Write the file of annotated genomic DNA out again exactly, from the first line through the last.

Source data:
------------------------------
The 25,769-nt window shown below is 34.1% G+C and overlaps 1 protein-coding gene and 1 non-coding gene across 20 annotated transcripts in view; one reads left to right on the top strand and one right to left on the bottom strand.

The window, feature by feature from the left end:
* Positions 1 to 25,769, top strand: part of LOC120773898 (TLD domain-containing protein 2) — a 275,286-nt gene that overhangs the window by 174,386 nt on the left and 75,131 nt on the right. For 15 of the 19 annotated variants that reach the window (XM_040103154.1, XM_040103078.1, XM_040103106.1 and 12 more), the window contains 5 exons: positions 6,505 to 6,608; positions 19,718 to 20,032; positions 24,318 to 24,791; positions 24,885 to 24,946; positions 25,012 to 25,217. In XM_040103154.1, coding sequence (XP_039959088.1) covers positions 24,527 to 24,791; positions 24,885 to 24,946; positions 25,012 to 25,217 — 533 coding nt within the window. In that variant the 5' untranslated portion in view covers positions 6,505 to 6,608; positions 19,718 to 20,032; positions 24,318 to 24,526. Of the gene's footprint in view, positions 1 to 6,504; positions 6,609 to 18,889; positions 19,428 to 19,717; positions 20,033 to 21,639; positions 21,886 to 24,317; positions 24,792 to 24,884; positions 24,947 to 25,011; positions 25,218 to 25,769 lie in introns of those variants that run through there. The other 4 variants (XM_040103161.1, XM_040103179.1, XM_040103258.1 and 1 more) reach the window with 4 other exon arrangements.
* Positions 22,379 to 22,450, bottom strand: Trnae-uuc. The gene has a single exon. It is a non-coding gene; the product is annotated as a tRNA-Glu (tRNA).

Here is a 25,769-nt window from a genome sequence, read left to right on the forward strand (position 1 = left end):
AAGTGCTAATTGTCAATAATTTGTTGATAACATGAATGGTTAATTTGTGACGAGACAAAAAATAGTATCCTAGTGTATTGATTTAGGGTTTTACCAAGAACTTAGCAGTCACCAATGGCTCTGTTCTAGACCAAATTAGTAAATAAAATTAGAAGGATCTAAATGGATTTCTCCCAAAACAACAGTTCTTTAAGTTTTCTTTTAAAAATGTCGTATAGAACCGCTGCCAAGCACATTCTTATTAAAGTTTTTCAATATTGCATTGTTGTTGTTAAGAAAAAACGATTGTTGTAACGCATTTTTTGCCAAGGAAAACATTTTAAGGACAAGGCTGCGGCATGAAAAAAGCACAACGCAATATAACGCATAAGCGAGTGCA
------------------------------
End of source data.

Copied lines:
The 25,769-nt window shown below is 34.1% G+C and overlaps 1 protein-coding gene and 1 non-coding gene across 20 annotated transcripts in view; one reads left to right on the top strand and one right to left on the bottom strand.

The window, feature by feature from the left end:
* Positions 1 to 25,769, top strand: part of LOC120773898 (TLD domain-containing protein 2) — a 275,286-nt gene that overhangs the window by 174,386 nt on the left and 75,131 nt on the right. For 15 of the 19 annotated variants that reach the window (XM_040103154.1, XM_040103078.1, XM_040103106.1 and 12 more), the window contains 5 exons: positions 6,505 to 6,608; positions 19,718 to 20,032; positions 24,318 to 24,791; positions 24,885 to 24,946; positions 25,012 to 25,217. In XM_040103154.1, coding sequence (XP_039959088.1) covers positions 24,527 to 24,791; positions 24,885 to 24,946; positions 25,012 to 25,217 — 533 coding nt within the window. In that variant the 5' untranslated portion in view covers positions 6,505 to 6,608; positions 19,718 to 20,032; positions 24,318 to 24,526. Of the gene's footprint in view, positions 1 to 6,504; positions 6,609 to 18,889; positions 19,428 to 19,717; positions 20,033 to 21,639; positions 21,886 to 24,317; positions 24,792 to 24,884; positions 24,947 to 25,011; positions 25,218 to 25,769 lie in introns of those variants that run through there. The other 4 variants (XM_040103161.1, XM_040103179.1, XM_040103258.1 and 1 more) reach the window with 4 other exon arrangements.
* Positions 22,379 to 22,450, bottom strand: Trnae-uuc. The gene has a single exon. It is a non-coding gene; the product is annotated as a tRNA-Glu (tRNA).

Here is a 25,769-nt window from a genome sequence, read left to right on the forward strand (position 1 = left end):
AAGTGCTAATTGTCAATAATTTGTTGATAACATGAATGGTTAATTTGTGACGAGACAAAAAATAGTATCCTAGTGTATTGATTTAGGGTTTTACCAAGAACTTAGCAGTCACCAATGGCTCTGTTCTAGACCAAATTAGTAAATAAAATTAGAAGGATCTAAATGGATTTCTCCCAAAACAACAGTTCTTTAAGTTTTCTTTTAAAAATGTCGTATAGAACCGCTGCCAAGCACATTCTTATTAAAGTTTTTCAATATTGCATTGTTGTTGTTAAGAAAAAACGATTGTTGTAACGCATTTTTTGCCAAGGAAAACATTTTAAGGACAAGGCTGCGGCATGAAAAAAGCACAACGCAATATAACGCATAAGCGAGTGCA